Little purple lies: UKIP’s racist misinformation

Like most Brightonians I have recently come home to find a UKIP leaflet on my doormat. Unfortunately UKIP had cancelled their Freepost address before I thought to send it back wrapped around a brick or a week’s worth of other assorted rubbish. In this leaflet, UKIP make a number of very bold claims about immigration, the kind of claims that are – unfortunately – uniform in most political spheres. The problem with these mainstream narratives (and it’s a big problem) is that they are not backed up by any evidence. Depressingly, UKIP are not expected to back up these claims; this is because they are myths that have been repeated again and again by all the mainstream parties. Shadow chancellor Ed Balls has been particularly strident in trying to prove that Labour are just as anti-immigrant and anti-immigration as the other parties. Writing after Labour’s electoral defeat in 2010 he wrote that, because of eastern European immigration, “there has also been a direct impact on the wages, terms and conditions of too many people across our country”. [1]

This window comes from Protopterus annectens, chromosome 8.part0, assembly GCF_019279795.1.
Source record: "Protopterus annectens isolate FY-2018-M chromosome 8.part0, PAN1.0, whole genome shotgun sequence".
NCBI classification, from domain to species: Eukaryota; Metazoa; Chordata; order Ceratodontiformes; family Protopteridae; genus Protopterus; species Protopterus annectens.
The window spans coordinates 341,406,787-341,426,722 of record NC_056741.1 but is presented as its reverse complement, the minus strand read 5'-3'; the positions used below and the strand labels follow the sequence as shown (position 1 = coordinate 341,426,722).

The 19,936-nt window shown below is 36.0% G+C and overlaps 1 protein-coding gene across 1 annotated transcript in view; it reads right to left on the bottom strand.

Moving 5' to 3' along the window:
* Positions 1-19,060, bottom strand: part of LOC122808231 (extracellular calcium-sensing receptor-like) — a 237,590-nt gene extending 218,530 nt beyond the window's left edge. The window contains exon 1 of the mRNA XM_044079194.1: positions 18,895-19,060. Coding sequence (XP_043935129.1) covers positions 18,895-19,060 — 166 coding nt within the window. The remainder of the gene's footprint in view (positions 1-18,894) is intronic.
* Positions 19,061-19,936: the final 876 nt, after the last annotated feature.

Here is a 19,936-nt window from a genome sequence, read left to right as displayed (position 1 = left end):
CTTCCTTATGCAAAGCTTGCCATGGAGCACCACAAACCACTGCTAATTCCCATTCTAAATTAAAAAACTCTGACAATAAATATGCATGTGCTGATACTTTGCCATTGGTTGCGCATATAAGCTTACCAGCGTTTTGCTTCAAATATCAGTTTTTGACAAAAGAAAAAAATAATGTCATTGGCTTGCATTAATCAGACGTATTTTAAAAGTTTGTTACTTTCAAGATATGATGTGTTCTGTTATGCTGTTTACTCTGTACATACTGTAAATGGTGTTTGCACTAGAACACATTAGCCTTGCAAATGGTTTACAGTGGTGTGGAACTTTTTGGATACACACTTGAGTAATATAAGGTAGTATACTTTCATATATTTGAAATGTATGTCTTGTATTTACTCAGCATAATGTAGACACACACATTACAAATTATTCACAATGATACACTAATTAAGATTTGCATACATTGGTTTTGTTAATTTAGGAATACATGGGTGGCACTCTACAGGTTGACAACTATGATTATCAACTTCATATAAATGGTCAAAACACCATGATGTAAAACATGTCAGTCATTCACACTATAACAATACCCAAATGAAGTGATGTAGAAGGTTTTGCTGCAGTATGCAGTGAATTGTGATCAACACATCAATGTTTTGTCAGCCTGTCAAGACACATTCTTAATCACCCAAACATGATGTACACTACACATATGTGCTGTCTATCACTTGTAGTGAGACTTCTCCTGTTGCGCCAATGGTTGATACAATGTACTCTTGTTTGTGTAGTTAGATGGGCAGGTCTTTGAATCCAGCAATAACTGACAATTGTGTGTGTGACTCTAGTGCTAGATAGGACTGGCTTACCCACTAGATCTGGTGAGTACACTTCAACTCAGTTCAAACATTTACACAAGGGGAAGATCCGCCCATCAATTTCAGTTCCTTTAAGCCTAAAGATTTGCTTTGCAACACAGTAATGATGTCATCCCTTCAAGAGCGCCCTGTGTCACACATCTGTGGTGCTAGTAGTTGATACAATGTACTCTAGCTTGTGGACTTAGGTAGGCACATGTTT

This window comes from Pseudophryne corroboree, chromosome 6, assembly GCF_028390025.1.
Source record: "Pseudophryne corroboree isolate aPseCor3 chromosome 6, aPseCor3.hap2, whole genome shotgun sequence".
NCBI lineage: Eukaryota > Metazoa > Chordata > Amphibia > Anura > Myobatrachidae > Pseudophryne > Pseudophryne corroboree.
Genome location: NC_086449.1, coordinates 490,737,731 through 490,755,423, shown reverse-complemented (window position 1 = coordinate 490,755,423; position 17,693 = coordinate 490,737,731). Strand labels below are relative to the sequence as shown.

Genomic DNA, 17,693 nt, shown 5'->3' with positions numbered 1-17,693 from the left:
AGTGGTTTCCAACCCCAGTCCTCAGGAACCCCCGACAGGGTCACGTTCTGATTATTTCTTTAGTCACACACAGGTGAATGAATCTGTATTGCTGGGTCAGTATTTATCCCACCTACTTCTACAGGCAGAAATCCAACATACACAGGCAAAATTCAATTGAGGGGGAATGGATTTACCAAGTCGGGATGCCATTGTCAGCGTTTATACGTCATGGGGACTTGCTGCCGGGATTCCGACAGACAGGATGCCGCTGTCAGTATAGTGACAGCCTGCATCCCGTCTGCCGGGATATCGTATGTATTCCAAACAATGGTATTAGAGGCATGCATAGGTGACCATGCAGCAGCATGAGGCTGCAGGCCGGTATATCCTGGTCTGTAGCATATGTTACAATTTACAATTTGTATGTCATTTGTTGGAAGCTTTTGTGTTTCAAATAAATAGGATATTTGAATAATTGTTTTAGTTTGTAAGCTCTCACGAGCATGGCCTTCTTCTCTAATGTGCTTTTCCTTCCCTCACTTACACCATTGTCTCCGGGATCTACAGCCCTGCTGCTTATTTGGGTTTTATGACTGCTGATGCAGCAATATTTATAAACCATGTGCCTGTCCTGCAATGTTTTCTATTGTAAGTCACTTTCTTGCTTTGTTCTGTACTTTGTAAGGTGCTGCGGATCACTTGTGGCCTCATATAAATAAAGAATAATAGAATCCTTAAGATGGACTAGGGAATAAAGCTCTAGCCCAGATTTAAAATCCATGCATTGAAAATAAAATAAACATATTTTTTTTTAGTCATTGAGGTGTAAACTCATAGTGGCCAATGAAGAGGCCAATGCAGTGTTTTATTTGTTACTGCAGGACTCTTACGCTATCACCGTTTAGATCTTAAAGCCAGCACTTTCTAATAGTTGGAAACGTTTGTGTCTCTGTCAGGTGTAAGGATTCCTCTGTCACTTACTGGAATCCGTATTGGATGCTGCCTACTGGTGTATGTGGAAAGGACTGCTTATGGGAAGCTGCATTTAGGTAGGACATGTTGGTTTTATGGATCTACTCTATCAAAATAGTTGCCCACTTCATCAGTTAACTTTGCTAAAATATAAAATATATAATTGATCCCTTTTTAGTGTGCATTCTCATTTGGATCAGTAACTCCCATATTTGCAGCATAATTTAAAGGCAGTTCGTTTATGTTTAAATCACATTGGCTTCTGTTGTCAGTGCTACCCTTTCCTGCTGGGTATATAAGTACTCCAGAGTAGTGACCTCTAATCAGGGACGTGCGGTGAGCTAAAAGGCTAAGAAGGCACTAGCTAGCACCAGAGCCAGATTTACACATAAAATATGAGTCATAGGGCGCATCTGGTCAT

The idea that immigration is the cause of low wages and high unemployment is now so widespread that in the public eye, it has moved from the realm of theory to fact. With this in mind, after receiving my UKIP leaflet, rather than thrashing around indignantly on the kitchen floor, ripping it up, shouting ‘LIES! LIES! LIES!’, I went looking for some facts (those elusive things that UKIP seem to consider irrelevant). Surprise, surprise – UKIP are lying.

Myth 1, “Unlimited immigration costs British jobs”